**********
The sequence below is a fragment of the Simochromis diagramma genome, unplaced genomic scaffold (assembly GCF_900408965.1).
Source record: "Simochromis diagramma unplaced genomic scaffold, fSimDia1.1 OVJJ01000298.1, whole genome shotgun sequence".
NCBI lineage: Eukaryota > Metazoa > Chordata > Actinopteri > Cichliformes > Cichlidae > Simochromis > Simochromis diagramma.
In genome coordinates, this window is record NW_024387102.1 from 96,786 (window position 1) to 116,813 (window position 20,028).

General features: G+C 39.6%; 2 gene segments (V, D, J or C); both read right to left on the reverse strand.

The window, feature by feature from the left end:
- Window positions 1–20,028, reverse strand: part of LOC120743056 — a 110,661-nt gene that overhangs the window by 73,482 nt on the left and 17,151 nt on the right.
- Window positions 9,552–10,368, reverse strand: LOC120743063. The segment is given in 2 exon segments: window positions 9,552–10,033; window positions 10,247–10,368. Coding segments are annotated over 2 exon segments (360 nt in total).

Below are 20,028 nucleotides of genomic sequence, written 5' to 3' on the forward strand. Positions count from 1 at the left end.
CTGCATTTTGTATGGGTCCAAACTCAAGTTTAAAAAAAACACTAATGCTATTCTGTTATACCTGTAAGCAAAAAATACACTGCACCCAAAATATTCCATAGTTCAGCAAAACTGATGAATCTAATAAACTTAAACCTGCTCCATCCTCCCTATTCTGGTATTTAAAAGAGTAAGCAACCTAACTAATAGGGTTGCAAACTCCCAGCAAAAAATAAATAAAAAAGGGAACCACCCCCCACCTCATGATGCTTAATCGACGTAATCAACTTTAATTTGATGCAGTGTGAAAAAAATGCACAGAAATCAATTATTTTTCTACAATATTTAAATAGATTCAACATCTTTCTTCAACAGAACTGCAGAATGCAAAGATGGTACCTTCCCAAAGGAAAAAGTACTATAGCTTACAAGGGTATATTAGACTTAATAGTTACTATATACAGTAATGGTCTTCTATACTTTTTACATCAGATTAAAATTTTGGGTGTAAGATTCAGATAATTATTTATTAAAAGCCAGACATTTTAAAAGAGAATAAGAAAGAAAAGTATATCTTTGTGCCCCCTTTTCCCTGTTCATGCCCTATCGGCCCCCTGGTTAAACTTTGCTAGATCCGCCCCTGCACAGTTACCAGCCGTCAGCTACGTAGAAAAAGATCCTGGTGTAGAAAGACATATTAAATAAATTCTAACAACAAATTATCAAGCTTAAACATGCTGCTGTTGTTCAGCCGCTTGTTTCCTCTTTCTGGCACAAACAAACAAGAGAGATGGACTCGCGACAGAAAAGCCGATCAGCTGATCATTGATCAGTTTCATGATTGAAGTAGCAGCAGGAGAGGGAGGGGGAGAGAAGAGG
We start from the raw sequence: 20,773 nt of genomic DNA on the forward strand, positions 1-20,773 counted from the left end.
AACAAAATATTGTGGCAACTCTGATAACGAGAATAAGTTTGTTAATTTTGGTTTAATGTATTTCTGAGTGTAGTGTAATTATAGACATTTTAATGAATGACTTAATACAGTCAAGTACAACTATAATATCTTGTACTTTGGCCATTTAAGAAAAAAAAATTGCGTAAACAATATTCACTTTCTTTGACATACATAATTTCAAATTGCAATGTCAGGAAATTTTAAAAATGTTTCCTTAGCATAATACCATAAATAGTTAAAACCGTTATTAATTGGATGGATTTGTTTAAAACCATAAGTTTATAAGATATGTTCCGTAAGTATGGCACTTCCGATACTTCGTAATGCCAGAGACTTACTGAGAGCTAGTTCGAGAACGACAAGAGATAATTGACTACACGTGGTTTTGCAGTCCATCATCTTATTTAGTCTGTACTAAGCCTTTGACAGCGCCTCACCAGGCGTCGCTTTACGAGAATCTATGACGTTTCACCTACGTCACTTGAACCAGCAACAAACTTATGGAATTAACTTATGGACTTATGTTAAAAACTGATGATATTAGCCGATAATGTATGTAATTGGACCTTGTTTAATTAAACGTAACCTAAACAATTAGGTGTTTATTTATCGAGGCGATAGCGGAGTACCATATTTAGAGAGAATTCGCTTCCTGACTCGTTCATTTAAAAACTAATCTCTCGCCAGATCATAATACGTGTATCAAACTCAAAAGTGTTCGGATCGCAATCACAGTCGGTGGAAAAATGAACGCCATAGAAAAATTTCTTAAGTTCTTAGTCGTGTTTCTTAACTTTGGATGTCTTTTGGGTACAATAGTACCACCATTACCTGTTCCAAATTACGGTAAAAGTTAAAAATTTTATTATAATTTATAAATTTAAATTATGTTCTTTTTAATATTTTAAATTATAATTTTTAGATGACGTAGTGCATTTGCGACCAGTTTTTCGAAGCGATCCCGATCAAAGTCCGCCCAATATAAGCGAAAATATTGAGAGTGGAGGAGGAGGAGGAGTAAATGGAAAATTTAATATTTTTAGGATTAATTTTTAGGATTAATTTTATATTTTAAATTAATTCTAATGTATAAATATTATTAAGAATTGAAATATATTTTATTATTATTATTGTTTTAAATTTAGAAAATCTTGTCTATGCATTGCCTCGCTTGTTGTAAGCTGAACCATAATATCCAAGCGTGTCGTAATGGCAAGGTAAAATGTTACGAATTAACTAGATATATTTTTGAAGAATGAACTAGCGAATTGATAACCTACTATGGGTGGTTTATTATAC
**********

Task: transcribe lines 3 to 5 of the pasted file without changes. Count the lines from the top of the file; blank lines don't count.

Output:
NCBI lineage: Eukaryota > Metazoa > Chordata > Actinopteri > Cichliformes > Cichlidae > Simochromis > Simochromis diagramma.
In genome coordinates, this window is record NW_024387102.1 from 96,786 (window position 1) to 116,813 (window position 20,028).

General features: G+C 39.6%; 2 gene segments (V, D, J or C); both read right to left on the reverse strand.